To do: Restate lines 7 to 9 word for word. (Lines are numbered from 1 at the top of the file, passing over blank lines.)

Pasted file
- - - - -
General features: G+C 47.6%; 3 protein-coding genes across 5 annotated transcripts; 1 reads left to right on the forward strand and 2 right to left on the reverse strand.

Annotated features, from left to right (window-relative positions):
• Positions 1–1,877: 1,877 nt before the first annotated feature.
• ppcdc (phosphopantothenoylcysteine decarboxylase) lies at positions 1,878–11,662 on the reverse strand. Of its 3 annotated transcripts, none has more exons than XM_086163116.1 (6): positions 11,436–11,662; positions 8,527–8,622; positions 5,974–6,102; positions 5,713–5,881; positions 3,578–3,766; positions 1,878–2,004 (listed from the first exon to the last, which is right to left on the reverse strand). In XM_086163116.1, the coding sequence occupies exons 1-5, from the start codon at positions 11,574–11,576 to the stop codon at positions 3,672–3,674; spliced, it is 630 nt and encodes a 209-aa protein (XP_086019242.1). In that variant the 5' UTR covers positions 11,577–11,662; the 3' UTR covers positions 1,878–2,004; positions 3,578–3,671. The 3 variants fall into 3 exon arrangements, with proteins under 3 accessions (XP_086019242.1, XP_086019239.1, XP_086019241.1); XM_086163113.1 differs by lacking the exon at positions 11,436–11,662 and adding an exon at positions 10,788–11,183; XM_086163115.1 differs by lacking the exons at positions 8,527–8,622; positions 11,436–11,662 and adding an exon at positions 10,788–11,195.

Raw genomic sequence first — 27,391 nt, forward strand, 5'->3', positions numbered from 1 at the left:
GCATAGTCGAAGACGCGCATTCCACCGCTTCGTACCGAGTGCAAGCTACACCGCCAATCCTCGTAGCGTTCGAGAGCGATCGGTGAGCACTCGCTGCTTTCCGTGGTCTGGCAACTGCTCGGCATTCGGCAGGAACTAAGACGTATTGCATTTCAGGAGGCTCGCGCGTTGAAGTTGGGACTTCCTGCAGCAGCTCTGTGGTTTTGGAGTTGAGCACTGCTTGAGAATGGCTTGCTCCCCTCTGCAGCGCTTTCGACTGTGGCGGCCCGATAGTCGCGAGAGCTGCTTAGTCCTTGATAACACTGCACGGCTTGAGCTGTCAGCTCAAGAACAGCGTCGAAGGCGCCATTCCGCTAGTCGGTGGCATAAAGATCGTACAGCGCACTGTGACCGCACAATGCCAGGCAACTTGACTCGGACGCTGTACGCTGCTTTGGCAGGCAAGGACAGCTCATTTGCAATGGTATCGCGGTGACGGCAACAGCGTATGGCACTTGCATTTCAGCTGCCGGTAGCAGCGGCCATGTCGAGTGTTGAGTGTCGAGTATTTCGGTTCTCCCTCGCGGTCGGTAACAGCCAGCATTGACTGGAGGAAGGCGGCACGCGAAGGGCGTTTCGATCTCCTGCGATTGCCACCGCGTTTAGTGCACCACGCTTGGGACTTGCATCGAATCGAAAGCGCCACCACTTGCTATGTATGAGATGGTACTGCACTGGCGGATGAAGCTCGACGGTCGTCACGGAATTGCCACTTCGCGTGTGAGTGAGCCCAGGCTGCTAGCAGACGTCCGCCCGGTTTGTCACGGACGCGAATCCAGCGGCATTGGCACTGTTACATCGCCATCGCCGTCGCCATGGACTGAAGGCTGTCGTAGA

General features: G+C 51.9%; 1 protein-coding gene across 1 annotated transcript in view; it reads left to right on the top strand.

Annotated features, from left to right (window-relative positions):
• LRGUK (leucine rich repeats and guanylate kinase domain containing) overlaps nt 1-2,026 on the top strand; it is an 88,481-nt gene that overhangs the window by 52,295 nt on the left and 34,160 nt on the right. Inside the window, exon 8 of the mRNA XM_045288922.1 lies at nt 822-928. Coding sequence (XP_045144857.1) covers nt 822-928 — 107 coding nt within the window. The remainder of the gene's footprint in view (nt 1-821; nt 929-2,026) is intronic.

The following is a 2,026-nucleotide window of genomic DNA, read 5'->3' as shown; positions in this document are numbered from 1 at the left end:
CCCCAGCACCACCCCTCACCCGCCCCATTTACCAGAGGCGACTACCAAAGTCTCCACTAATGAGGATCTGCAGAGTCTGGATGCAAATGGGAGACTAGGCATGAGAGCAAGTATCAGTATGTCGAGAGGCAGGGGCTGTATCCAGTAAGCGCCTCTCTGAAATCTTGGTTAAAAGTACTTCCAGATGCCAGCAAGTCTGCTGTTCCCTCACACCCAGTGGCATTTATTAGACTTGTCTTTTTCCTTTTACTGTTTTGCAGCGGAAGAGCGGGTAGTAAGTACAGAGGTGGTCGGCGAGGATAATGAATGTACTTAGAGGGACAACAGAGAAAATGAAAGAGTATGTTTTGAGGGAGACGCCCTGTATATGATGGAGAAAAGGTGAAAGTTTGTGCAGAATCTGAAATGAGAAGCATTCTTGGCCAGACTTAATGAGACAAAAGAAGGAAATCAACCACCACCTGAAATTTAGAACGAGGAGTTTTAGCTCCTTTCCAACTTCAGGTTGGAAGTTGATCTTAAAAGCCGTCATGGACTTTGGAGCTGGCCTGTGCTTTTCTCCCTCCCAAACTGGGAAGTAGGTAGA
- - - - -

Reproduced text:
General features: G+C 51.9%; 1 protein-coding gene across 1 annotated transcript in view; it reads left to right on the top strand.

Annotated features, from left to right (window-relative positions):
• LRGUK (leucine rich repeats and guanylate kinase domain containing) overlaps nt 1-2,026 on the top strand; it is an 88,481-nt gene that overhangs the window by 52,295 nt on the left and 34,160 nt on the right. Inside the window, exon 8 of the mRNA XM_045288922.1 lies at nt 822-928. Coding sequence (XP_045144857.1) covers nt 822-928 — 107 coding nt within the window. The remainder of the gene's footprint in view (nt 1-821; nt 929-2,026) is intronic.